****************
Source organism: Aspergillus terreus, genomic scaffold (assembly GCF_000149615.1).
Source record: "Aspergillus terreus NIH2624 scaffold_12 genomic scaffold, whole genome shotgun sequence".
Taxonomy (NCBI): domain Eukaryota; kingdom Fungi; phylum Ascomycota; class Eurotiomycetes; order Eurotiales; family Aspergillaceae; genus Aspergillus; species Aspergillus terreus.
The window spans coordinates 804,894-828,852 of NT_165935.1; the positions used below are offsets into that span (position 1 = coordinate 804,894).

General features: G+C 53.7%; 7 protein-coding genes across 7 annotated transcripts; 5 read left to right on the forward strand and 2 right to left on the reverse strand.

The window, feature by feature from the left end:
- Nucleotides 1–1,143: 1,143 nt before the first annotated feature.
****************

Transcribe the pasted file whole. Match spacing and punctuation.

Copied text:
Source organism: Aspergillus terreus, genomic scaffold (assembly GCF_000149615.1).
Source record: "Aspergillus terreus NIH2624 scaffold_12 genomic scaffold, whole genome shotgun sequence".
Taxonomy (NCBI): domain Eukaryota; kingdom Fungi; phylum Ascomycota; class Eurotiomycetes; order Eurotiales; family Aspergillaceae; genus Aspergillus; species Aspergillus terreus.
The window spans coordinates 804,894-828,852 of NT_165935.1; the positions used below are offsets into that span (position 1 = coordinate 804,894).

General features: G+C 53.7%; 7 protein-coding genes across 7 annotated transcripts; 5 read left to right on the forward strand and 2 right to left on the reverse strand.

The window, feature by feature from the left end:
- Nucleotides 1–1,143: 1,143 nt before the first annotated feature.